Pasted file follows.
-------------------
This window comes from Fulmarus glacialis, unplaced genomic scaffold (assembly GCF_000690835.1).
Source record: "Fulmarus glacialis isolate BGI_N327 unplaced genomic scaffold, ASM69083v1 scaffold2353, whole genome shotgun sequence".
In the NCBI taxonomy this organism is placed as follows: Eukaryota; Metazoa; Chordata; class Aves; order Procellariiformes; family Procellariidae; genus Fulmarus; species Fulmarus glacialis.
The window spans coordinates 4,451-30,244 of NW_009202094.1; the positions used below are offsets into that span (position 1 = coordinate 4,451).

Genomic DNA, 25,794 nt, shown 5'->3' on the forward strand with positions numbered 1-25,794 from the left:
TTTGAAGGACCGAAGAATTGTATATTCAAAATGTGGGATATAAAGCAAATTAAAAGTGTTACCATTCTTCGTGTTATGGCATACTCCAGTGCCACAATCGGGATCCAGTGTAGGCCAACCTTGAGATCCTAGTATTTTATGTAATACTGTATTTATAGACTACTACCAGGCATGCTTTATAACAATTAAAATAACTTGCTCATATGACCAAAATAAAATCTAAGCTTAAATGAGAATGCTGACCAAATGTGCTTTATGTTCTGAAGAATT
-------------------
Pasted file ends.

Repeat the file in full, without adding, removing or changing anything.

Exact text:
This window comes from Fulmarus glacialis, unplaced genomic scaffold (assembly GCF_000690835.1).
Source record: "Fulmarus glacialis isolate BGI_N327 unplaced genomic scaffold, ASM69083v1 scaffold2353, whole genome shotgun sequence".
In the NCBI taxonomy this organism is placed as follows: Eukaryota; Metazoa; Chordata; class Aves; order Procellariiformes; family Procellariidae; genus Fulmarus; species Fulmarus glacialis.
The window spans coordinates 4,451-30,244 of NW_009202094.1; the positions used below are offsets into that span (position 1 = coordinate 4,451).

Genomic DNA, 25,794 nt, shown 5'->3' on the forward strand with positions numbered 1-25,794 from the left:
TTTGAAGGACCGAAGAATTGTATATTCAAAATGTGGGATATAAAGCAAATTAAAAGTGTTACCATTCTTCGTGTTATGGCATACTCCAGTGCCACAATCGGGATCCAGTGTAGGCCAACCTTGAGATCCTAGTATTTTATGTAATACTGTATTTATAGACTACTACCAGGCATGCTTTATAACAATTAAAATAACTTGCTCATATGACCAAAATAAAATCTAAGCTTAAATGAGAATGCTGACCAAATGTGCTTTATGTTCTGAAGAATT